Pages: [1]   Go Down
Author Topic: Serial Method/Function To Wait/Read Multiple Character Input?  (Read 870 times)
0 Members and 1 Guest are viewing this topic.
Offline Offline
Jr. Member
**
Karma: 0
Posts: 71
View Profile
 Bigger Bigger  Smaller Smaller  Reset Reset

Hello guys! I'm really sorry if I got the topic wrong and if this is a noob question. I'm a little new.
I'll start off with my code:
Code:
/*
Simple Serial Communication
*/

int val;

int ledPin = 13;

void setup() {
  Serial.begin(9600);
  pinMode(ledPin, OUTPUT);
}

void loop() {
  while(Serial.available()==0);
  val = Serial.read()-'0';
      Serial.print("The value you entered is: ");
      Serial.println(val);
}

If I enter 215, I get back:
The value you entered is: 2
The value you entered is: 1
The value you entered is: 5

I appreciate all the help! I figure this is important for when I attach sensors or want to set manual analog outputs using my computer because if a sensor's resolution is 10bit, or I want to turn a motor 180 degrees, it won't do for me to send 1024 or 180 and it to be received as 1, 0, 2, 4 or 1,8,0.

Thanks a lot!

Moderator edit: [code] [/code] tags added.
« Last Edit: February 05, 2013, 09:15:30 pm by Coding Badly » Logged

Sydney, Australia
Offline Offline
Edison Member
*
Karma: 27
Posts: 1186
Big things come in large packages
View Profile
WWW
 Bigger Bigger  Smaller Smaller  Reset Reset

The serial port receives a series of bytes that are interpreted by your code. The bytes have no inherent meaning - you give it the meaning.  The byte you are receiving in your example are being interpreted as chars, in other words ASCII codes. The byte gives you a number between 0 and 255. If you send two bytes one could be the low and the other the high byte of a 16 bit value or in fact they may be 2 ASCII characters.

If you enter data into the serial monitor then this will be sent as ASCII chars. However, between devices there is no restriction on what the bits transmitted mean. All you need to do is agree at both end on the protocol that will be used to send, receive and interpret the data.
Logged

Arduino libraries http://arduinocode.codeplex.com
Parola hardware & library http://parola.codeplex.com

Seattle, WA USA
Offline Offline
Brattain Member
*****
Karma: 551
Posts: 46240
Seattle, WA USA
View Profile
 Bigger Bigger  Smaller Smaller  Reset Reset

Quote
it won't do for me to send 1024 or 180 and it to be received as 1, 0, 2, 4 or 1,8,0.
Then, don't send "1024" or "180". Send those strings AND a packet terminator, like carriage return (which the Serial Monitor can add for you). Then, read and store, in an array, the data read (and append a NULL terminator), until the end of packet marker arrives. When that marker arrives, use atoi() to convert the array to a number, and use the number.

That's what everyone else does.
Logged

Offline Offline
Jr. Member
**
Karma: 0
Posts: 71
View Profile
 Bigger Bigger  Smaller Smaller  Reset Reset

Phew... okay...I'm really sorry. What does this mean:
Quote
Send...a packet terminator, like carriage return (which the Serial Monitor can add for you).

And:
Quote
use atoi() to convert the array to a number, and use the number.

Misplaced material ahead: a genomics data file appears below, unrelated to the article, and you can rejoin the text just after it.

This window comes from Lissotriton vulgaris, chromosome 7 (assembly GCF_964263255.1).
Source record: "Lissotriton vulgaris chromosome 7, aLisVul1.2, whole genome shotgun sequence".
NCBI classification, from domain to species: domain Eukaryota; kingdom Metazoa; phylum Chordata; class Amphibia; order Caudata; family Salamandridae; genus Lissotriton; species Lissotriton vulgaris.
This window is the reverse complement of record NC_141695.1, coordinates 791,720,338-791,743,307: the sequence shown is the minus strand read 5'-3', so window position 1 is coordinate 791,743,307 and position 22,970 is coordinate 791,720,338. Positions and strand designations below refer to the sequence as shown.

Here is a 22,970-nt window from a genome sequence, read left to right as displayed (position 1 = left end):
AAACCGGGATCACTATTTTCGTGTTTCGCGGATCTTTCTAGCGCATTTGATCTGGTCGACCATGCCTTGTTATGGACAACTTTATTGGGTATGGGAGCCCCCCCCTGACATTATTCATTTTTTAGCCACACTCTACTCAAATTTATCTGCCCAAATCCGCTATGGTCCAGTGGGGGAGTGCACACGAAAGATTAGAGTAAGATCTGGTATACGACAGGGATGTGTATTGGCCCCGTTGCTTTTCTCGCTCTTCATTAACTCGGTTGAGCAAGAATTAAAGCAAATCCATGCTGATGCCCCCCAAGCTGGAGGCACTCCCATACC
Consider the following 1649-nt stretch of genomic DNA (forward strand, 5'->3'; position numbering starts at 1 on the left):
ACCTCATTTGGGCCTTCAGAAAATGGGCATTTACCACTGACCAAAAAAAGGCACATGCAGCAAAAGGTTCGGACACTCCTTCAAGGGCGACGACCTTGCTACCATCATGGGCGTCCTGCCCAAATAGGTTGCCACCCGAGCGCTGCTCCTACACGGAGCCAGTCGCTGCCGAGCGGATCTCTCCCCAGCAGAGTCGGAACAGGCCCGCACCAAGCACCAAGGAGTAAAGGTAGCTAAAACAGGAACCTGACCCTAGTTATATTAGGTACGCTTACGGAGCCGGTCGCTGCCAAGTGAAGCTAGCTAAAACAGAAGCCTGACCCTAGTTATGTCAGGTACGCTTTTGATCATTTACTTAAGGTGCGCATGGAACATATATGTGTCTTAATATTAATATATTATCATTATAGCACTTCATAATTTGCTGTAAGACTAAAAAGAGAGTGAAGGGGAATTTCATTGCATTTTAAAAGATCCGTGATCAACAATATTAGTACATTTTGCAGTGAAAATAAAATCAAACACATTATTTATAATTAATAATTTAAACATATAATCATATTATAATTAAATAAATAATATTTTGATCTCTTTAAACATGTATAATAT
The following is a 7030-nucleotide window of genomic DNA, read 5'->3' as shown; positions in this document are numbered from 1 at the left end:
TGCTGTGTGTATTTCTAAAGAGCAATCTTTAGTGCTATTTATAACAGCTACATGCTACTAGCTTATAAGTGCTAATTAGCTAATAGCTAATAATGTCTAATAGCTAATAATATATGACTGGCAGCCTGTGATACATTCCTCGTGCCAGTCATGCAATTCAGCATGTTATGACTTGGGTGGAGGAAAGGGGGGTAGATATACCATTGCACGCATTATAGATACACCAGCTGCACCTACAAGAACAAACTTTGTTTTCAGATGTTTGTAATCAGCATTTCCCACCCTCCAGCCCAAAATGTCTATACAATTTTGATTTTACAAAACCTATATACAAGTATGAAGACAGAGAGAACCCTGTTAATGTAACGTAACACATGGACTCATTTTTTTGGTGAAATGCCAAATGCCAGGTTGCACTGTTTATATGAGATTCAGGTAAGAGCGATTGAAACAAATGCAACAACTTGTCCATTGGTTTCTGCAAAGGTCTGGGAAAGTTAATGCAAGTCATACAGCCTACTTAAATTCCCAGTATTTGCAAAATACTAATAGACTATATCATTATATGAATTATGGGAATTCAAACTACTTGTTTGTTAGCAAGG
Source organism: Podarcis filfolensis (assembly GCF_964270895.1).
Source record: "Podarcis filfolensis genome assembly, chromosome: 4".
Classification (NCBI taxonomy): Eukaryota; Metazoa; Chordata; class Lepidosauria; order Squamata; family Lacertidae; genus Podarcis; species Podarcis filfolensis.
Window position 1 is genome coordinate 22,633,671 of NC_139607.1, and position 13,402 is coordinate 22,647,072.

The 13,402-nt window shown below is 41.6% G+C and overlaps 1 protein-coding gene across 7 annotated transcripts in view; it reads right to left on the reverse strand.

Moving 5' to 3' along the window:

What class does that function apply to? Or else what does the method atoi() do? I couldn't find it on the reference page.

Anyway, I'll try to figure this out myself but I'd be mighty greatful if someone could give me the code or a link to a similar code.
Logged

Seattle, WA USA
Offline Offline
Brattain Member
*****
Karma: 551
Posts: 46240
Seattle, WA USA
View Profile
 Bigger Bigger  Smaller Smaller  Reset Reset

Quote
What does this mean:
It means that when you are reading what I type, for instance, that you stop when you get to a period.

The Arduino doesn't stop reading data from the serial port, just like you don't stop reading when you get to a period. But, you do take special action, like think "Aha, that is the end of a sentence, and a thought."

You need to insert something in the data stream that the Arduino is reading that tells it that it has reached the end of a thought/sentence/packet/value, so that it knows that it needs to do something different - like convert the string to a value and use that value.

Quote
What class does that function apply to?
It doesn't. It applies to a NULL terminated array of chars.

Logged

Offline Offline
Jr. Member
**
Karma: 0
Posts: 71
View Profile
 Bigger Bigger  Smaller Smaller  Reset Reset

Okay! I appreciate all the help! Absolutely not anywhere near my goal yet, but I have another question:
How do I check (from the arduino end) when a carriage return occurs.
if(serial.read()==13) ? (As per decimal conversion of ASCII)?

I really really really appreciate it! I am absolutely new.
Logged

Seattle, WA USA
Offline Offline
Brattain Member
*****
Karma: 551
Posts: 46240
Seattle, WA USA
View Profile
 Bigger Bigger  Smaller Smaller  Reset Reset

Quote
How do I check (from the arduino end) when a carriage return occurs.
if(serial.read()==13) ? (As per decimal conversion of ASCII)?
If you use Serial, instead of serial, that's one way. Of course, that is throwing away the character, so you won't be able to use it if it isn't a carriage return. Better would be something like:

Code:
   char c = Serial.read();
   if(c != '\n')
   {
      // Not a carriage return
   }
   else
   {
      // A carriage return finally got here...
   }

Keep in mind that carriage returns and line feeds often come together, and you probably don't want to store either one. Replace the second line of that snippet with if(c != '\n' && c != '\r') if that is the case.
Logged

Pages: [1]   Go Up
Jump to: